Pushing Left, Like a Boss — Part 5.3 — Browser and Client-Side Hardening

Disabling ‘Remember Me’ Features

Do Not Allow Caching of Sensitive Data

HTTPS Everywhere

I feel strongly about client-side hardening. — http://sector.ca/

Use Every Possible Security Header

Content-Security-Policy: default-src ‘self’; block-all-mixed-content;
Referrer-Policy: strict-origin-when-cross-origin
Strict-Transport-Security: max-age=31536000; includeSubDomains
X-Permitted-Cross-Domain-Policies: none
Access-Control-Allow-Origin: https://site-that-you-trust.com
Expect-CT: max-age=86400, enforce, report-uri=”https://myserver/report"
Feature-Policy: camera ‘none’; microphone ‘none’; speaker ‘self’; vibrate ‘none’; geolocation ‘none’; accelerometer ‘none’; ambient-light-sensor ‘none’; autoplay ‘none’; encrypted-media ‘none’; gyroscope ‘none’; magnetometer ‘none’; midi ‘none’; payment ‘none’; picture-in-picture ‘none’; usb ‘none’; vr ‘none’; fullscreen *;
<httpRuntime enableVersionHeader=”false” />

A special note on the X-XSS-Protection header: This header is now considered legacy/deprecated. It has vulnerabilities within the header implementation itself. It is only used for backward compatibility, and unfortunately as of 2019 it is being attacked in older browsers. It is no longer advisable that we use this security header.

Pushing Left, Like a Boss — Part 5.2- Use Safe Dependencies


Automating this should be part of every CD/CI pipeline. You should also automate scanning of your source code repository on a regular basis. Everyone should do this, for every project, no matter how small. It’s so easy, and it’s such a huge win for the security of your applications, there is no excuse not to do it.


** The CVE list of vulnerabilities is not exhaustive. Many nation-states (including the one you live in), as well as criminal, terrorist, hacktivist, and other malicious groups, actors or organizations do not report zero days that they find(vulnerabilities that are not known to the public and for which there is no known patch), in order to keep them for use as part of their own nefarious activities. Just because you have scanned your third party components for vulnerabilities does not mean they are bulletproof. Sorry folks.

Photo: #WOCTechChat

Pushing Left, Like a Boss — Part 5.1 — Input Validation, Output Encoding and Parameterized Queries

Image Credit: #WOCTechChat

Input Validation

Image Credit: #WOCTechChat

Output Encoding

Image Credit: #WOCTechChat

Parameterized Queries

Pushing Left, Like a Boss: Part 4 — Secure Coding

In the previous article in this series we discussed secure design concepts such as least privilege, reducing attack surface, failing safe and defense in depth (layered protection). In this article, we are going to talk about secure coding principles which could be used to help guide developers when implementing security controls within the software they create.

Coding Phase of the SDLC 

What is “secure coding”?

The one thing that you should always remember when coding defensively, is that you need to assume that users will do things that you did not plan. Strange things that you would have never dreamed of. Trust me.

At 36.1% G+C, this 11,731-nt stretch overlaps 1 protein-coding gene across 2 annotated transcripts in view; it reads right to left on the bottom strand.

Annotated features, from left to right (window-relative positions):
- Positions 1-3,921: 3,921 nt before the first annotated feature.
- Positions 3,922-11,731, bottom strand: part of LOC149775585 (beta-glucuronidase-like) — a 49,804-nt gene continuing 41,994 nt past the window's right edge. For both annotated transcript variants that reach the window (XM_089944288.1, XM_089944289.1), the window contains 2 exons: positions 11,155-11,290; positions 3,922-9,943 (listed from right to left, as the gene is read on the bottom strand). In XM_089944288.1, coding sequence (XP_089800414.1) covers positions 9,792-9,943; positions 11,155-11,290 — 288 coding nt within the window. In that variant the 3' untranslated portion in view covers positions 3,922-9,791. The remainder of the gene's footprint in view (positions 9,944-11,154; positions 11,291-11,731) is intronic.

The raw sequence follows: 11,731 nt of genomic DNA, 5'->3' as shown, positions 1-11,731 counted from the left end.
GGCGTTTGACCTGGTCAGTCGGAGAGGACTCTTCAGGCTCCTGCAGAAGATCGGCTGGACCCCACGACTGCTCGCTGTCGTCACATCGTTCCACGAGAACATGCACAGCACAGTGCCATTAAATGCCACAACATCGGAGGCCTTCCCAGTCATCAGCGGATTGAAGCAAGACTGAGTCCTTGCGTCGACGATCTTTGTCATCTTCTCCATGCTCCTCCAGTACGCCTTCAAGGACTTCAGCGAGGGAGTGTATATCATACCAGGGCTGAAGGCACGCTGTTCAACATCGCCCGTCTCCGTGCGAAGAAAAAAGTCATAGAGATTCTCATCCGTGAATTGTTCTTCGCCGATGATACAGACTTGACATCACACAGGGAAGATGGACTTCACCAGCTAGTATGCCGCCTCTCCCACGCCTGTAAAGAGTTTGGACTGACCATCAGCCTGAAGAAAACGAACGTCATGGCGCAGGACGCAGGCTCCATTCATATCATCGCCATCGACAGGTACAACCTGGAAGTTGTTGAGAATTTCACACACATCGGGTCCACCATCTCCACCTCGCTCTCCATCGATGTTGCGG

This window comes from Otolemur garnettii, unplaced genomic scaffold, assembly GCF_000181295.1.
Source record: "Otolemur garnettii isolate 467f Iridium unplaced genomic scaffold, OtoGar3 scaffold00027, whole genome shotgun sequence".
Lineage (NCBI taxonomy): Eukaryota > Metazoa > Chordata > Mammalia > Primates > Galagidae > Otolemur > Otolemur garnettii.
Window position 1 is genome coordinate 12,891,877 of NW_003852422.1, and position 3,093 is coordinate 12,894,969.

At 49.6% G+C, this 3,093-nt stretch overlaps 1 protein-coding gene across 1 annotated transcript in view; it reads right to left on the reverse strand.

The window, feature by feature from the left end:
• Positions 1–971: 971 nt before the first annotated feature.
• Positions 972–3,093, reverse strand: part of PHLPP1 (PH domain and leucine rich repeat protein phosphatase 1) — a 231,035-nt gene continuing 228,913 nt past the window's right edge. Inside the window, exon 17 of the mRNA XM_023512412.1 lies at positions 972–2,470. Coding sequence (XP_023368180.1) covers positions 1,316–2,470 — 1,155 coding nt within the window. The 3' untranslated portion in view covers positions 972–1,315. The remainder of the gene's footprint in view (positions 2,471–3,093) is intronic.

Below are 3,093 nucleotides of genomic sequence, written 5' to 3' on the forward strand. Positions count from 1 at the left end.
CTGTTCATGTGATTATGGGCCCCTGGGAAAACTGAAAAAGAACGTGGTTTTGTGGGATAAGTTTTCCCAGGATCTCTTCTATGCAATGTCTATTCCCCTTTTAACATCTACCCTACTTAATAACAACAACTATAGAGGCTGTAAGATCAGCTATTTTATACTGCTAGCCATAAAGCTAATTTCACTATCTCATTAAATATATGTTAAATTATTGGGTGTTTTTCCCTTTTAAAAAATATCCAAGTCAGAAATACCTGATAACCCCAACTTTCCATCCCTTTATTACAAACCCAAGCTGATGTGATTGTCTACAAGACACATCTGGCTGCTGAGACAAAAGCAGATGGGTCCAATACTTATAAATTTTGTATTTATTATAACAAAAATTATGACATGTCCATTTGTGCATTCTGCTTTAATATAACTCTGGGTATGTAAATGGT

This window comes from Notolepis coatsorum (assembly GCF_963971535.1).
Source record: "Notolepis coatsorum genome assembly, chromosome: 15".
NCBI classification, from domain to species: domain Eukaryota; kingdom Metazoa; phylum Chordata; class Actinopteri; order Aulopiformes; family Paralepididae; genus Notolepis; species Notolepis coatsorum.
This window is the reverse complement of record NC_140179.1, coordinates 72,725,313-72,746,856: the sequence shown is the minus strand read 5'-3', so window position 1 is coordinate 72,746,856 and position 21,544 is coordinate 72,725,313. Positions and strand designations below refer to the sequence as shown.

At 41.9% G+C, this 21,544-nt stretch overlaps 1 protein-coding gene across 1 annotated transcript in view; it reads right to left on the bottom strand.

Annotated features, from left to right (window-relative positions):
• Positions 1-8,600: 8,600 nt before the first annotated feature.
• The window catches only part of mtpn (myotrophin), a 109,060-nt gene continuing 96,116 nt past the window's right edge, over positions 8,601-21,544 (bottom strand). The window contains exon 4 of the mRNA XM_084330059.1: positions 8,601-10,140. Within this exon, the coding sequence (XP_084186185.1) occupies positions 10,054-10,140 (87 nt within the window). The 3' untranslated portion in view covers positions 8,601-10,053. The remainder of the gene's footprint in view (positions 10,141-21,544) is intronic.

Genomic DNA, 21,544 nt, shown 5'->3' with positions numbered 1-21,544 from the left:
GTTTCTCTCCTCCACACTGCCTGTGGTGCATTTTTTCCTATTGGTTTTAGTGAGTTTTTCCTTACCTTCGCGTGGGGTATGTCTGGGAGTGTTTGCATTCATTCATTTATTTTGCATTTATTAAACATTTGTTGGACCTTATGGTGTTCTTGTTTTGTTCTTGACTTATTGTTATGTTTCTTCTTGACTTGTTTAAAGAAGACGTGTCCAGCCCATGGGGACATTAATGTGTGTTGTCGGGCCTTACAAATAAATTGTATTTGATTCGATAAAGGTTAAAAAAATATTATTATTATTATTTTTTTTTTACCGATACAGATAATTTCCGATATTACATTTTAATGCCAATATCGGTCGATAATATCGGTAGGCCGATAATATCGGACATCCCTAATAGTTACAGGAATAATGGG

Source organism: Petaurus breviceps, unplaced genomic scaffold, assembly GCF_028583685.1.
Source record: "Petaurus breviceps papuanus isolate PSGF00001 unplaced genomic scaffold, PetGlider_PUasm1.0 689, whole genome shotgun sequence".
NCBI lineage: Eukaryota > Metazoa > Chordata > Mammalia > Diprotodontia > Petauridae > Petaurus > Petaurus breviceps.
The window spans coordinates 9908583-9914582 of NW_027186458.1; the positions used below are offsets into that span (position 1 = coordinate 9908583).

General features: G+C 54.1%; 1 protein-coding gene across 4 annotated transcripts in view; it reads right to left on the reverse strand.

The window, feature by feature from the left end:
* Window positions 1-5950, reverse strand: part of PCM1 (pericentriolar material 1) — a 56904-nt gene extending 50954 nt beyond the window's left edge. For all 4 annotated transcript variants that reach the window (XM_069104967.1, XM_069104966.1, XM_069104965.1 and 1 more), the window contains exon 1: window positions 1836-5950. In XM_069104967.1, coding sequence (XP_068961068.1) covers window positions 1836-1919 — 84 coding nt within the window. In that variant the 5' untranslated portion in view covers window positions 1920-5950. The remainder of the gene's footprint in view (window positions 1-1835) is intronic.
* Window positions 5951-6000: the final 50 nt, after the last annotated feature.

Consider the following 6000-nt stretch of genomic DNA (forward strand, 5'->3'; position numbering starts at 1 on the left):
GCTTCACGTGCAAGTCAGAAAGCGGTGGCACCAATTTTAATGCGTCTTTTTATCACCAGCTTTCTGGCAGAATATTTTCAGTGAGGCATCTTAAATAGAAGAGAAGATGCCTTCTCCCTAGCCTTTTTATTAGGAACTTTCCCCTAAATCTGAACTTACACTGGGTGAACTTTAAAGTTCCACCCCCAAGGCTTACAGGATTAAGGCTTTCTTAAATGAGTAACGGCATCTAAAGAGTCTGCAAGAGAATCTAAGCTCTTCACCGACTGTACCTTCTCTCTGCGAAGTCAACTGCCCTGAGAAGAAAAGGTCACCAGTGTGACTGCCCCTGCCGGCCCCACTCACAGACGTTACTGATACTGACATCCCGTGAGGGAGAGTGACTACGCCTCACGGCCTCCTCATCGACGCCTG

Why is it ‘secure coding’ important?

I’m not going to answer that. If you are reading this blog, you already understand why secure coding is important. I think the real question here is: “How do I explain how important it is to developers? To project managers? To executives? How do I get them to give me time in the project for it?” I’m asked this quite often, so let me give you a few options.

  1. You can explain using statistics and numbers, to predict the financial implications of a major security incident or breach. You can provide a cost/benefit analysis of how much less an AppSec program would cost, how your business would receive a good return on investment (ROI). I used this approach and was approved to launch my very first AppSec program.
  2. You can explain the business implications of a major incident, the loss of reputation, financial loss or legal implications that would result from a major incident or data breach. I tend to use this when trying to justify large changes such as creating a disaster recovery plan/site, or an AppSec advocacy program, or giving developers security tools (that tends to scare the pants off of most management types).
  3. You can create a proof of concept to explain a current vulnerability you have in your product, to show them directly the consequences that can occur. This might lose you some friends, but it will certainly get your point across.
  4. You can sit down with whoever is blocking you and have a real discussion about why you are worried about your current security posture. Explain it to them like they are a highly intelligent person, who happens to not know much about security (which means respectfully, and with enough detail that they understand the gravity of the situation.) It is at this point that I would tell them that I need them to sign off on the risk if we do not correct the problem, and that I can no longer be responsible for this. It is at this point that either 1) I get what I want or 2) I know this is no longer my responsibility.

If I get to step 4, I start to look for a new job.


Why are users the absolute worst?

Broken security control – Photo credit